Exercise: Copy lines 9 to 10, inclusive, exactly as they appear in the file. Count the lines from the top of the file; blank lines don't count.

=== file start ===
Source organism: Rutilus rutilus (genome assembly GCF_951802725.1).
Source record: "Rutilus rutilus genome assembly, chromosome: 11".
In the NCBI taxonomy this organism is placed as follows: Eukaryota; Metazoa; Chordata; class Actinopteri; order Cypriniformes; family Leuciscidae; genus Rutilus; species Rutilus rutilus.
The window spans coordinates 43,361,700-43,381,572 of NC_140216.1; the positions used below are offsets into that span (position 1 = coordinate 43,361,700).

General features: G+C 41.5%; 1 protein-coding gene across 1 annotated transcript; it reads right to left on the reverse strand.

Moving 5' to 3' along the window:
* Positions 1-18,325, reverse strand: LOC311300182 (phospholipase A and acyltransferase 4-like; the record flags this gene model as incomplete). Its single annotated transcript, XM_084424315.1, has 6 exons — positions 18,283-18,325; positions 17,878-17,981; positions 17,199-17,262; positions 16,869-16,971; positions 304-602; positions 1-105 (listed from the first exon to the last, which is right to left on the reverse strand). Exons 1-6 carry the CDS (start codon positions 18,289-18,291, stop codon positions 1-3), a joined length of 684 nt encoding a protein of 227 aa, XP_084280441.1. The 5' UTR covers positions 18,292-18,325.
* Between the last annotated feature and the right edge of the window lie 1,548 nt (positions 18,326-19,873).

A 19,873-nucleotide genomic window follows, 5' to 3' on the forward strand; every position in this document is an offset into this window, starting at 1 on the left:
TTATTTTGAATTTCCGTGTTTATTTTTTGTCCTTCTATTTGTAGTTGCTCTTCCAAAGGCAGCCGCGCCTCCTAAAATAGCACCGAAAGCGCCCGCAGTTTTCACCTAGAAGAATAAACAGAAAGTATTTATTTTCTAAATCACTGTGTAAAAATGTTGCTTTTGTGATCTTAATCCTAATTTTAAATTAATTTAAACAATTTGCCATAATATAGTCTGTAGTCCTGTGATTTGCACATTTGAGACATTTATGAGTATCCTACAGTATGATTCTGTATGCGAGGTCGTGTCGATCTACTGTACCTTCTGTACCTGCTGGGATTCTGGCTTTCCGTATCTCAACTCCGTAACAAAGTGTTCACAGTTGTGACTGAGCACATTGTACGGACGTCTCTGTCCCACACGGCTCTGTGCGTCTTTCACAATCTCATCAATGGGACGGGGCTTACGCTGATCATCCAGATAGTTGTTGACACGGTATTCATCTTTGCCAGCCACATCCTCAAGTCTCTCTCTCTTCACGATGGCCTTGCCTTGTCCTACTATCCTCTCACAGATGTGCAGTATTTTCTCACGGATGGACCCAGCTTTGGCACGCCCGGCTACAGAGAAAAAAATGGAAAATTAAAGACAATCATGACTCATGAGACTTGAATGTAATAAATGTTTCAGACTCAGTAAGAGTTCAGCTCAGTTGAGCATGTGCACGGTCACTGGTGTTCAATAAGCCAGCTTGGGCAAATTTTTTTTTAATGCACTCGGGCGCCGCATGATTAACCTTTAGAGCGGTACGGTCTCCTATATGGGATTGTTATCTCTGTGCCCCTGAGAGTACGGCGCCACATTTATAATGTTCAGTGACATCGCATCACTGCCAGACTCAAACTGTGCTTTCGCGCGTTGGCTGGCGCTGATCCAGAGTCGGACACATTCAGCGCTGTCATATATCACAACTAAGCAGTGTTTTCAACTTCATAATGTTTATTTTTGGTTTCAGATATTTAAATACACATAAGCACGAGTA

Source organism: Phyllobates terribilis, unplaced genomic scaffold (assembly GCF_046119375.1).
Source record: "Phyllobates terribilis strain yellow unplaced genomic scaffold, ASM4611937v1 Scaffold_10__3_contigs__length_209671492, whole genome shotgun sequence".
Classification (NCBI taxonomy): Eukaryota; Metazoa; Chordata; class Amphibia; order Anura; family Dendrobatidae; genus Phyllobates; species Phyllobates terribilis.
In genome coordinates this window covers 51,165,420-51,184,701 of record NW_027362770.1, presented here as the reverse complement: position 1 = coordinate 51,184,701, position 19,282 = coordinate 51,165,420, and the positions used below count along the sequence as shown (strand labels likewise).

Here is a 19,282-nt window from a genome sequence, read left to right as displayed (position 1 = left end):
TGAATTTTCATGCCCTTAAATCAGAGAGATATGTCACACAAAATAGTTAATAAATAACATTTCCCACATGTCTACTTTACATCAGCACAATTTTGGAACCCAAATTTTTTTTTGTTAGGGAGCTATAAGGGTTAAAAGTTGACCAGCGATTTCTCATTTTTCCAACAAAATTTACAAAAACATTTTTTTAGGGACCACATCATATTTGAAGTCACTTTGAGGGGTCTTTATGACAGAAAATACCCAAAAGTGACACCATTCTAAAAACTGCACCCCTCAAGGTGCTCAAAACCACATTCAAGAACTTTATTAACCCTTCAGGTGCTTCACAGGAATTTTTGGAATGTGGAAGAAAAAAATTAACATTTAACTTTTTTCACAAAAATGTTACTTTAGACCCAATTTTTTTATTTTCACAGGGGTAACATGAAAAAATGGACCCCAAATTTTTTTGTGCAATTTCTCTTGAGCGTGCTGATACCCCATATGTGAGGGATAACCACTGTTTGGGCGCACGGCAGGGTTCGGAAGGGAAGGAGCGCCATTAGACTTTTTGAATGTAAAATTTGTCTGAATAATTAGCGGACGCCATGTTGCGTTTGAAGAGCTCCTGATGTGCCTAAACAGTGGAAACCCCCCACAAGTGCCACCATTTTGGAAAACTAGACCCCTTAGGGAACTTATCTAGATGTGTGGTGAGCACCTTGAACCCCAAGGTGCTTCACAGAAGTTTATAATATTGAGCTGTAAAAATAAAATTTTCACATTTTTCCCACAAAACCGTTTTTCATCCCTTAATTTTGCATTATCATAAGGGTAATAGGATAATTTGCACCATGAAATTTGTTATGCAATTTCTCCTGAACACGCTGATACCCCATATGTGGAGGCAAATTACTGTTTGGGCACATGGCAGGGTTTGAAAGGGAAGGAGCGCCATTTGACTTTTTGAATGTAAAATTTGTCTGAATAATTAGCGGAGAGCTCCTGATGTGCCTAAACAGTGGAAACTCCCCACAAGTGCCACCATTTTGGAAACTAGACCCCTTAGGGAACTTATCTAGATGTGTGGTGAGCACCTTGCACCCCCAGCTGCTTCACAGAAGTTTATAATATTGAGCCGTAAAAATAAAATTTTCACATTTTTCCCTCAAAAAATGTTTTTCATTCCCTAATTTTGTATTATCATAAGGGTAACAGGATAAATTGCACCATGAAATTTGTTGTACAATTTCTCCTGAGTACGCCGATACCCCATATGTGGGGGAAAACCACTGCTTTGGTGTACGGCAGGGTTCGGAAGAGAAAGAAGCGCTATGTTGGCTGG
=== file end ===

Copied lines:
A 19,873-nucleotide genomic window follows, 5' to 3' on the forward strand; every position in this document is an offset into this window, starting at 1 on the left:
TTATTTTGAATTTCCGTGTTTATTTTTTGTCCTTCTATTTGTAGTTGCTCTTCCAAAGGCAGCCGCGCCTCCTAAAATAGCACCGAAAGCGCCCGCAGTTTTCACCTAGAAGAATAAACAGAAAGTATTTATTTTCTAAATCACTGTGTAAAAATGTTGCTTTTGTGATCTTAATCCTAATTTTAAATTAATTTAAACAATTTGCCATAATATAGTCTGTAGTCCTGTGATTTGCACATTTGAGACATTTATGAGTATCCTACAGTATGATTCTGTATGCGAGGTCGTGTCGATCTACTGTACCTTCTGTACCTGCTGGGATTCTGGCTTTCCGTATCTCAACTCCGTAACAAAGTGTTCACAGTTGTGACTGAGCACATTGTACGGACGTCTCTGTCCCACACGGCTCTGTGCGTCTTTCACAATCTCATCAATGGGACGGGGCTTACGCTGATCATCCAGATAGTTGTTGACACGGTATTCATCTTTGCCAGCCACATCCTCAAGTCTCTCTCTCTTCACGATGGCCTTGCCTTGTCCTACTATCCTCTCACAGATGTGCAGTATTTTCTCACGGATGGACCCAGCTTTGGCACGCCCGGCTACAGAGAAAAAAATGGAAAATTAAAGACAATCATGACTCATGAGACTTGAATGTAATAAATGTTTCAGACTCAGTAAGAGTTCAGCTCAGTTGAGCATGTGCACGGTCACTGGTGTTCAATAAGCCAGCTTGGGCAAATTTTTTTTTAATGCACTCGGGCGCCGCATGATTAACCTTTAGAGCGGTACGGTCTCCTATATGGGATTGTTATCTCTGTGCCCCTGAGAGTACGGCGCCACATTTATAATGTTCAGTGACATCGCATCACTGCCAGACTCAAACTGTGCTTTCGCGCGTTGGCTGGCGCTGATCCAGAGTCGGACACATTCAGCGCTGTCATATATCACAACTAAGCAGTGTTTTCAACTTCATAATGTTTATTTTTGGTTTCAGATATTTAAATACACATAAGCACGAGTA